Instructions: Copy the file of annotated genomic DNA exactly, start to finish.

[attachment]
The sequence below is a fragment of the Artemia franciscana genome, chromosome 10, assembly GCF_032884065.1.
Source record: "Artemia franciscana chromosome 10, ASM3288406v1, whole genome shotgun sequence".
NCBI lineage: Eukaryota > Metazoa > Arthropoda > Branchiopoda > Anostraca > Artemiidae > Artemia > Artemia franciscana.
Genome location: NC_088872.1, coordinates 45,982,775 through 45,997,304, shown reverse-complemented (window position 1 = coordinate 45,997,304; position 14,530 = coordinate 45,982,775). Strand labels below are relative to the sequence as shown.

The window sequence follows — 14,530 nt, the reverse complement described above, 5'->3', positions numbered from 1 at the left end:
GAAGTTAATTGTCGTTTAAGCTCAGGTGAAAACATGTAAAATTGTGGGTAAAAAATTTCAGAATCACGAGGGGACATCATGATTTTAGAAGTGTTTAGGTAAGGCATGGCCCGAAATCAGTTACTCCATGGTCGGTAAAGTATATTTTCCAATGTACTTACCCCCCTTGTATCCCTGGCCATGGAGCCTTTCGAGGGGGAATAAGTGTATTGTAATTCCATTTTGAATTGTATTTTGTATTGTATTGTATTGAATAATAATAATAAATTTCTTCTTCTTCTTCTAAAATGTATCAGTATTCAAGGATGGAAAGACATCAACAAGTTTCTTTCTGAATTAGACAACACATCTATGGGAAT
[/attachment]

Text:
The sequence below is a fragment of the Artemia franciscana genome, chromosome 10, assembly GCF_032884065.1.
Source record: "Artemia franciscana chromosome 10, ASM3288406v1, whole genome shotgun sequence".
NCBI lineage: Eukaryota > Metazoa > Arthropoda > Branchiopoda > Anostraca > Artemiidae > Artemia > Artemia franciscana.
Genome location: NC_088872.1, coordinates 45,982,775 through 45,997,304, shown reverse-complemented (window position 1 = coordinate 45,997,304; position 14,530 = coordinate 45,982,775). Strand labels below are relative to the sequence as shown.

The window sequence follows — 14,530 nt, the reverse complement described above, 5'->3', positions numbered from 1 at the left end:
GAAGTTAATTGTCGTTTAAGCTCAGGTGAAAACATGTAAAATTGTGGGTAAAAAATTTCAGAATCACGAGGGGACATCATGATTTTAGAAGTGTTTAGGTAAGGCATGGCCCGAAATCAGTTACTCCATGGTCGGTAAAGTATATTTTCCAATGTACTTACCCCCCTTGTATCCCTGGCCATGGAGCCTTTCGAGGGGGAATAAGTGTATTGTAATTCCATTTTGAATTGTATTTTGTATTGTATTGTATTGAATAATAATAATAAATTTCTTCTTCTTCTTCTAAAATGTATCAGTATTCAAGGATGGAAAGACATCAACAAGTTTCTTTCTGAATTAGACAACACATCTATGGGAAT